I thought it worth just mentioning that with the demise of the Woolworth's chain of shops goes another link between Spare's everyday world and our own (and, indeed there must be many cultural references to Woolworth's throughout English literature of the last 100 years that are now thus "dated"). He had a studio above Woolworth's at 56a Walworth Road in the 1930s, and according to Frank Letchford, he "...would dive down into Woolworths and sort through their new stock of pastels, crayons and chalks, removing the flesh tints and half-tones for himself, and the manageress would make up the boxes afresh! Through her he obtained permission for her sales-ladies to sit for him in the nude as models. His observation was that a woman undressed can be a revelation and quite a different shape to that guessed through her clothing. Too many men were fooled by a pretty face was his view and he had often noticed that a plain girl possessed a lovely figure, upon which a man should concentrate, as well as her hair and a good nature, when choosing a wife. His models received a cup of tea as payment". Spare was made homeless temporarily when his studio was bombed in the Blitz.
A few years ago, I had a little private tour of some of Spare's old haunts. I tried to work out by an extrapolation of the surviving house-numbers, where Spare's studio had stood. My calculations took me to precisely where the new branch of Woolworth's stood inside the modern shopping-centre. Perhaps they'd still retained some legal right to the land?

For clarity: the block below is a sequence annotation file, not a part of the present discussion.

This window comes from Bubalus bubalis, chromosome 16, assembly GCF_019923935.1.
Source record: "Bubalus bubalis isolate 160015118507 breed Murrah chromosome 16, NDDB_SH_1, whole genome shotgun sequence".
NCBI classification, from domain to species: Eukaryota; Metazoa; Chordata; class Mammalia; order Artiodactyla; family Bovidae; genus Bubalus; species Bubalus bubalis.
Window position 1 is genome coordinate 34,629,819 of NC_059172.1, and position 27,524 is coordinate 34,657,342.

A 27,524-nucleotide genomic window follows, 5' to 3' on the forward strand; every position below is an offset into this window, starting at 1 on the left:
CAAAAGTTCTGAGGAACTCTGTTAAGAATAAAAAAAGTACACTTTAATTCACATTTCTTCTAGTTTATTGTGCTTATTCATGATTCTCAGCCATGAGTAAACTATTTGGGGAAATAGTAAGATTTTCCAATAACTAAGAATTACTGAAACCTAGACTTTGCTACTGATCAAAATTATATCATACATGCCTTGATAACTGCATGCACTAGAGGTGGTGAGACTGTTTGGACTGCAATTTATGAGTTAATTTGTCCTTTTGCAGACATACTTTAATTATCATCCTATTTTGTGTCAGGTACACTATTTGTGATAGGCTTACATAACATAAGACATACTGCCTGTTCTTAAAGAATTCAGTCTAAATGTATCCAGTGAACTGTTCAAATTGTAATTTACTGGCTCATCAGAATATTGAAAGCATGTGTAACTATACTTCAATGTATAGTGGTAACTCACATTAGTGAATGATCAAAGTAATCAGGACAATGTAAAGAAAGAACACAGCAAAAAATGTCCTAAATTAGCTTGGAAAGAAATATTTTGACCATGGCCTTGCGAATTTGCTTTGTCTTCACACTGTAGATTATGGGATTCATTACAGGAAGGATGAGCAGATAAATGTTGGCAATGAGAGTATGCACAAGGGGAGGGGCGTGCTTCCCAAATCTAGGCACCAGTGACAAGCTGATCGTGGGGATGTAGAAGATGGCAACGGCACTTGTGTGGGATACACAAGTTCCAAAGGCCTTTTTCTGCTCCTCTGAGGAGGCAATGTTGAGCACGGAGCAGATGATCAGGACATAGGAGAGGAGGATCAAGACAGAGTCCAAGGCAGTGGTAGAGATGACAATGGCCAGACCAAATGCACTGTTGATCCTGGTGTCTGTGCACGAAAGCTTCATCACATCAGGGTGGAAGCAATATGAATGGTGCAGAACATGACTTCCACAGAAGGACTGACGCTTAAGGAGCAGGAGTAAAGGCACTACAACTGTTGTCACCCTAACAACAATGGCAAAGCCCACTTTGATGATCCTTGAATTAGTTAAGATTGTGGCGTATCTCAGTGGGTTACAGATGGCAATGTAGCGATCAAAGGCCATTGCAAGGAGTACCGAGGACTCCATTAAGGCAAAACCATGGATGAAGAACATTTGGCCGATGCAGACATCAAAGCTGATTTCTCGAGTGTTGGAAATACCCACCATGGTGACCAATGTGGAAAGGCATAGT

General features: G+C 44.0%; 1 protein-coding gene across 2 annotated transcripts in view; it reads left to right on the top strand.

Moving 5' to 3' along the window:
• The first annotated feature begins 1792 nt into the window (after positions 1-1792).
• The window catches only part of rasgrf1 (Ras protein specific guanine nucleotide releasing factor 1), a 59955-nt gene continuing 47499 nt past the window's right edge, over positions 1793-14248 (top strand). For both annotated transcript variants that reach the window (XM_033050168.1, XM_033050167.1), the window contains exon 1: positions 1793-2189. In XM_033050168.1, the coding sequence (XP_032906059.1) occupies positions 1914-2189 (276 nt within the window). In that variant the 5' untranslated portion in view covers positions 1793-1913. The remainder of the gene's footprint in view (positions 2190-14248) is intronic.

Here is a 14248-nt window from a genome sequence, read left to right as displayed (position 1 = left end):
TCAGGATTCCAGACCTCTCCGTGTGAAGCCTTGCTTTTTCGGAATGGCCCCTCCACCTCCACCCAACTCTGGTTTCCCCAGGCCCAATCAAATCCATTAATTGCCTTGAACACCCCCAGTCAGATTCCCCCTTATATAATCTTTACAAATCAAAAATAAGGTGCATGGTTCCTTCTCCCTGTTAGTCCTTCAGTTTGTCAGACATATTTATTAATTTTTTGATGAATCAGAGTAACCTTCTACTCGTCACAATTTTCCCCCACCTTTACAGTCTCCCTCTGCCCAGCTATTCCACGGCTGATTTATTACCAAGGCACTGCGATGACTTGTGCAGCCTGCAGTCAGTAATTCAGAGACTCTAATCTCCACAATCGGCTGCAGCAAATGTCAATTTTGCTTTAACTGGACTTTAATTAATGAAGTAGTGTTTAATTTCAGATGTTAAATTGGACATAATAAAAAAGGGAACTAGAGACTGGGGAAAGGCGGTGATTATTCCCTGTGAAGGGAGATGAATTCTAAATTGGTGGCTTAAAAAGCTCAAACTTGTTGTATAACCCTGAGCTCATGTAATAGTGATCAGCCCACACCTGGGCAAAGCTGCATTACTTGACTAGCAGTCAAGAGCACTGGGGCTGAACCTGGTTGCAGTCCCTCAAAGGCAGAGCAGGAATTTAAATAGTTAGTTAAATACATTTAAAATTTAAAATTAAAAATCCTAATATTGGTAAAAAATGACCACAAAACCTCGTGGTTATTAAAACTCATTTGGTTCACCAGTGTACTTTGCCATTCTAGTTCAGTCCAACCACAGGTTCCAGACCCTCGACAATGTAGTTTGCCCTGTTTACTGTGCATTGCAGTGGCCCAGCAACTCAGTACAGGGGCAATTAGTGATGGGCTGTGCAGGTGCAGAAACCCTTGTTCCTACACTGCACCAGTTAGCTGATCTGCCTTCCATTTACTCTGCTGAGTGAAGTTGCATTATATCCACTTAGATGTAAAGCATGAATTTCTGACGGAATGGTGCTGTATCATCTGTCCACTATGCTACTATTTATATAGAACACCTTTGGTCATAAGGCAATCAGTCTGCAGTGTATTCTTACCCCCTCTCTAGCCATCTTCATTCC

Indeed they would have done, and that would have given them the right to be included in the new mall, without having to submit a tender. It's often stated that McDonald's primary business is not selling burgers, but investing in real estate, when you consider exactly where their stores are located. If everyone stopped eating burgers tomorrow, McDonalds would still make billions from the sale or rental of their locations. This is why Woolworths have decided it's better to close down, as the actual stores are worth more than they can make selling the contents.
So Farewell then ........ indeed
Maybe in the 1930s Woolies' stock went beyond the fabled pic'n'mix ......... the catalogue for the Oliver Bradbury and James Birch Fine Art 1984 exhibition, has as item 34 - Woolworths Satyr pen drawing 6" x 4" 1936.